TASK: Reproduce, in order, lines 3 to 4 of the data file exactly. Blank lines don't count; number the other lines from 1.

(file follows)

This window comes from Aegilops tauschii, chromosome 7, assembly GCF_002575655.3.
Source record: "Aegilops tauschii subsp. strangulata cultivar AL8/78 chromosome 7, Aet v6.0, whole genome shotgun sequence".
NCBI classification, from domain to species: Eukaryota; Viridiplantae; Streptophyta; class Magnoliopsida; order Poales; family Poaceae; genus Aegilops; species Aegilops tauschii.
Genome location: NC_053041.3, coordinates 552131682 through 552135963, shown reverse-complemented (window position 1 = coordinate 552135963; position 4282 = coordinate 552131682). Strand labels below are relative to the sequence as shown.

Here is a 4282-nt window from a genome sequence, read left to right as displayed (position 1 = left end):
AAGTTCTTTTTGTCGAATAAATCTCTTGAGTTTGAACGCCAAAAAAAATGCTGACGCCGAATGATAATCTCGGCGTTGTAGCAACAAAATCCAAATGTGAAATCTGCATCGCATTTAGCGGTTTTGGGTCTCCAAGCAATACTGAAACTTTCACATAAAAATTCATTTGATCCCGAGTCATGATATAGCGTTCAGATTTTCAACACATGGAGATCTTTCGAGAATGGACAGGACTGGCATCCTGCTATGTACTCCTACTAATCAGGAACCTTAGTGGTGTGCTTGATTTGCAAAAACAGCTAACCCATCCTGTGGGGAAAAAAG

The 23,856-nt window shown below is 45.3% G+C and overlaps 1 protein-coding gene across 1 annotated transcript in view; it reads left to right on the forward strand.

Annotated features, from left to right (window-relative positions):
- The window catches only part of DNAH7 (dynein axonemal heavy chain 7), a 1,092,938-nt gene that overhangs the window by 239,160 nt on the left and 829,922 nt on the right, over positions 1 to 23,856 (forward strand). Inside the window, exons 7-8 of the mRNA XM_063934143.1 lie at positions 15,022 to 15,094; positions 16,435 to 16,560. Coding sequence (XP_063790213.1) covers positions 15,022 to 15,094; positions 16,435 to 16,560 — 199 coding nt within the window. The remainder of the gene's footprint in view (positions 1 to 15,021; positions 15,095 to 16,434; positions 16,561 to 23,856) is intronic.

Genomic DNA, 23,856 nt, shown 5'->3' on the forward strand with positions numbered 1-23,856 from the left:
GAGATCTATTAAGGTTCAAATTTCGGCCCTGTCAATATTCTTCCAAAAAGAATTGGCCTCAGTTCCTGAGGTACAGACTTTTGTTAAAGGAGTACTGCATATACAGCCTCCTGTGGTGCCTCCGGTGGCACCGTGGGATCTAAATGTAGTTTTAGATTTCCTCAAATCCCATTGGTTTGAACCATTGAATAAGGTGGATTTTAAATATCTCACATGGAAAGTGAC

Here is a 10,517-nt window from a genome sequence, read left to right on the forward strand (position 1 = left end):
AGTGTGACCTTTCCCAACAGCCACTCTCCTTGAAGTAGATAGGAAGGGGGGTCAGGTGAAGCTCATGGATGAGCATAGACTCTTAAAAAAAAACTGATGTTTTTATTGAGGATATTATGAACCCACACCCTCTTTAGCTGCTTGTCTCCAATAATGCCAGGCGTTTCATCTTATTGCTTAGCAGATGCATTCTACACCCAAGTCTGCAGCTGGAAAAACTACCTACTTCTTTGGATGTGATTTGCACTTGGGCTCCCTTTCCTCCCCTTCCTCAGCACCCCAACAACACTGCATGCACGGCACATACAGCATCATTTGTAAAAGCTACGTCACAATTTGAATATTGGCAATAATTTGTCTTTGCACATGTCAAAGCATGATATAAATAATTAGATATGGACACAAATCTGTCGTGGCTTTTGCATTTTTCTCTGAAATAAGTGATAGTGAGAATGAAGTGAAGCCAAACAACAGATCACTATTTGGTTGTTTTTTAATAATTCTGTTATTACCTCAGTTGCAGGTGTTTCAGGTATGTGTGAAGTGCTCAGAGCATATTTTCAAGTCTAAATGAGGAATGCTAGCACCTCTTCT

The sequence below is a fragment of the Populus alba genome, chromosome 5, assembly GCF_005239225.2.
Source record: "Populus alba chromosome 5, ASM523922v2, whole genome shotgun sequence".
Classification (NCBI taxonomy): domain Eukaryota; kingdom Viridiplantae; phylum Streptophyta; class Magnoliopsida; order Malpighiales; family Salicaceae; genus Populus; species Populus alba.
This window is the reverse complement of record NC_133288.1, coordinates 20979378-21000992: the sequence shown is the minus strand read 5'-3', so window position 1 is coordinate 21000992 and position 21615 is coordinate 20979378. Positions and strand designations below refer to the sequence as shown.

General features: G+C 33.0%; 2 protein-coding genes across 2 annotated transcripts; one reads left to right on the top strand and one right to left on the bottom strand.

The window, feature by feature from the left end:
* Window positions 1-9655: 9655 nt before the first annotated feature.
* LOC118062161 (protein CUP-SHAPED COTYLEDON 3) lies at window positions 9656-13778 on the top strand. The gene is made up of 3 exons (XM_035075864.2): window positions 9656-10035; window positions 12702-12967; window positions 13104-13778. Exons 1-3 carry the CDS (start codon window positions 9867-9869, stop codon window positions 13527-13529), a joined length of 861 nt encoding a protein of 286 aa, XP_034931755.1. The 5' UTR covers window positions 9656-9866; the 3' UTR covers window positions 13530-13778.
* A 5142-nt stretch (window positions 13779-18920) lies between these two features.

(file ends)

NCBI classification, from domain to species: Eukaryota; Viridiplantae; Streptophyta; class Magnoliopsida; order Poales; family Poaceae; genus Aegilops; species Aegilops tauschii.
Genome location: NC_053041.3, coordinates 552131682 through 552135963, shown reverse-complemented (window position 1 = coordinate 552135963; position 4282 = coordinate 552131682). Strand labels below are relative to the sequence as shown.